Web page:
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Dramatic or subtle? Suitable for a cottage or substantial enough for an old-world mansion? Once you decide on the look you want, the right trim helps bring it to life. In this traditional take on trim, hefty dark-stained pilasters create the illusion of outdoor columns.
Choose period trim shapes for echoes of the past, even in a newer home. Some classic traits of 18th-century Georgian design include dentil crown moldings, gilded cornices, and the broken pediment above the fireplace.
Consider bringing old materials into a home to create a distinct look. To reproduce the feel of a French chateau, antiques were the perfect solution. Bringing to mind an ancient castle door, vintage carved moldings frame the stone-floor entry to the master bedroom.
Trim doesn't need to be ornate to be distinctive. Simple column detailing around this entry between the living and dining rooms keeps the space open and airy, the better to show off the homeowners' refined style.
In this strikingly simple room, a plain mantle adorned with thin brass sconces and a single column in an antiqued finish are all that is needed to make a statement. Bringing outdoor elements, such as the column, indoors is characteristic of country French design.
Beams add architectural interest to a ceiling. Once painted white, these beams were restored to their original wood finish, bestowing a rustic elegance on the dining room. A Vermont fieldstone fireplace completes the impression.
Some trim is immediately indicative of a specific style. Charming crown molding enhances the cottage style in this foyer. The trim melds two patterns--a swag above a series of small medallions and darts.
One-of-a-kind architectural fragments are a distinctive way to add detail to a home. Here, a florid swag, in gold leaf, transforms a doorway.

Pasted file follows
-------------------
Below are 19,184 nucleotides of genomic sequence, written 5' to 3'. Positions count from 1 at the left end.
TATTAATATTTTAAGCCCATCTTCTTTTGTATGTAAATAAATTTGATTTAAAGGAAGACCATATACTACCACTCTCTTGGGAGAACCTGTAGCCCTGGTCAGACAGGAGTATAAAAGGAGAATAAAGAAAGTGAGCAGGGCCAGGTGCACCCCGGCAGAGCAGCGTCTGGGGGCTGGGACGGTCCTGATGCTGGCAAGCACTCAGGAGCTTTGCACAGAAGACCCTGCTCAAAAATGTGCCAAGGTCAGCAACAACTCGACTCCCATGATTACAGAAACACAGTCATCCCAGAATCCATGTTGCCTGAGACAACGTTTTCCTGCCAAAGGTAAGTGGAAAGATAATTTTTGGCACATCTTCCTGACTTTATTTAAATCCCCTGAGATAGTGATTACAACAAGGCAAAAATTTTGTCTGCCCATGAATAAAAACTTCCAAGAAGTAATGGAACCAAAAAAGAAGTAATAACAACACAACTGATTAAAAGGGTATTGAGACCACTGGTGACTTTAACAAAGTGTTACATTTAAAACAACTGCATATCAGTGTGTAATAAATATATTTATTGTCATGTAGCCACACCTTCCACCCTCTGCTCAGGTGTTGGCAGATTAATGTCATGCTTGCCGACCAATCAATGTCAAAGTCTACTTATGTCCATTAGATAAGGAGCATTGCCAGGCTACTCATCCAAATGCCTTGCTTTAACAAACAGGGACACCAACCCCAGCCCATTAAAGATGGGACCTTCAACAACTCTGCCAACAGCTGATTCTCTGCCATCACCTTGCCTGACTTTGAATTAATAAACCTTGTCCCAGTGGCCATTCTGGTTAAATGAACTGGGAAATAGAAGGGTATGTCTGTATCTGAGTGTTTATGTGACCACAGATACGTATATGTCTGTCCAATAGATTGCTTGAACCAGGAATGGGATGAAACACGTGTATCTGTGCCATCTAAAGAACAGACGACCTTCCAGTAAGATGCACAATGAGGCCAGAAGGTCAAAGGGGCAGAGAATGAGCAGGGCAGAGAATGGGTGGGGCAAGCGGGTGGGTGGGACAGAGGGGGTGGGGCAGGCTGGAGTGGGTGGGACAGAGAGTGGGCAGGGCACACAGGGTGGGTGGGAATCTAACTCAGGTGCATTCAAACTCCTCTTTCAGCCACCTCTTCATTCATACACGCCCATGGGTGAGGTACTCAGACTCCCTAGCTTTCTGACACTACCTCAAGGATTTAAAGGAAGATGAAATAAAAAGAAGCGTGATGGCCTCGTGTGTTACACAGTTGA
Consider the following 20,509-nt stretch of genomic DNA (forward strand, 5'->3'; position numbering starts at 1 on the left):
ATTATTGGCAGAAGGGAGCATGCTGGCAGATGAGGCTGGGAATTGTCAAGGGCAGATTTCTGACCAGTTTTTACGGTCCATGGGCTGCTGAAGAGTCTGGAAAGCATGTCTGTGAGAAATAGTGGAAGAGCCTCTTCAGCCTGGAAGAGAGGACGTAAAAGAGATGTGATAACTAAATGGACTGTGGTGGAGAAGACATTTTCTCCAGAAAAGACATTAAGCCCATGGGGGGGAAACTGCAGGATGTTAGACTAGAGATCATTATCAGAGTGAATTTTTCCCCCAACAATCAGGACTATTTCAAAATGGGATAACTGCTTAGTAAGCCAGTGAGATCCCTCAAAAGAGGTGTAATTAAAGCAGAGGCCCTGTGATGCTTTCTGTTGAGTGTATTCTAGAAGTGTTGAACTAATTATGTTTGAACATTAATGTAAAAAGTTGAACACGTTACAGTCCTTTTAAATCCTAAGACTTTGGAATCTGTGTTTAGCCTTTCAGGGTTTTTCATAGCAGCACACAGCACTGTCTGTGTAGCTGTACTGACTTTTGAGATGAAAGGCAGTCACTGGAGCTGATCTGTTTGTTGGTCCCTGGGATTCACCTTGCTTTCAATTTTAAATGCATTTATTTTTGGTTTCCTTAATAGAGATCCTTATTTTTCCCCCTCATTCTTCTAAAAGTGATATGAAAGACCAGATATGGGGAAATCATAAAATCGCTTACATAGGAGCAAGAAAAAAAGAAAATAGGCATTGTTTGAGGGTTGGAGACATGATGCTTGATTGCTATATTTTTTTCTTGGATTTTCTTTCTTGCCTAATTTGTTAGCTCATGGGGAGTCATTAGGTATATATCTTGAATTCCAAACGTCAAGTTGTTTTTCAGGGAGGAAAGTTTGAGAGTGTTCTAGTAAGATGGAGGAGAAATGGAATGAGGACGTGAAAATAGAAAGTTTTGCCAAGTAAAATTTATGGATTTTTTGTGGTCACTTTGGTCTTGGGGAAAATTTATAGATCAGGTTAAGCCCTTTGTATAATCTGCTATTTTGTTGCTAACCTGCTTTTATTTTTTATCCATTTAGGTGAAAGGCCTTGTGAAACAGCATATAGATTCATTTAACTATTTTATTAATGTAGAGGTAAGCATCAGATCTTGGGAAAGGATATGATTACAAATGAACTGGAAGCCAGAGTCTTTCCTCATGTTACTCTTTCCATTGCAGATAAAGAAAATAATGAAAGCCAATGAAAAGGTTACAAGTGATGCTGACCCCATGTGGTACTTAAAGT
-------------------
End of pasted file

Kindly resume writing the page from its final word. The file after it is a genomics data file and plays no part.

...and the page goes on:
Frequently stained or painted white, molding can attain a dramatic new look with a more sophisticated two-color palette. In this English-inspired room, painted detailing on the crown molding highlights individual dentils.
Columns aren't always structural elements. In this home, a salvaged Corinthian column highlights the homeowner's style -- an eclectic blending of new and old inspired by French style.
Painted trim can reveal a new look. When the new owners found this home, the living room had all-white moldings. A decorative painter added a faux-wood finish, and then painted a new surround for the fireplace to match. The stately result has all the warmth of stained wood.
The balustrade offers immense opportunity for making a style statement. Here, a homeowner takes full advantage with turned spindles in white, contrasting the wood handrail and newel. Ornate tread brackets emphasize the dramatic sweep of the staircase in the entry.
Floor-to-ceiling paneling has the polished look of a three-piece suit, everything perfectly buttoned up. In this room, paneled walls painted a brilliant blue and traditional crown molding create the perfect room to show off a collection of 19th-century British heirlooms.
Painted molding contrasts beautifully with brightly colored walls. In this room, white beams and a beaded-board ceiling, along with sidelights surrounding the door, create visual interest in an uncluttered foyer.
Historically correct moldings are key to the architectural success of this home. Several different profiles combine to make the elaborate crown molding in the public areas. The ornamental dentils provide transition from the ceiling moldings to the wall moldings, a hallmark of classic style.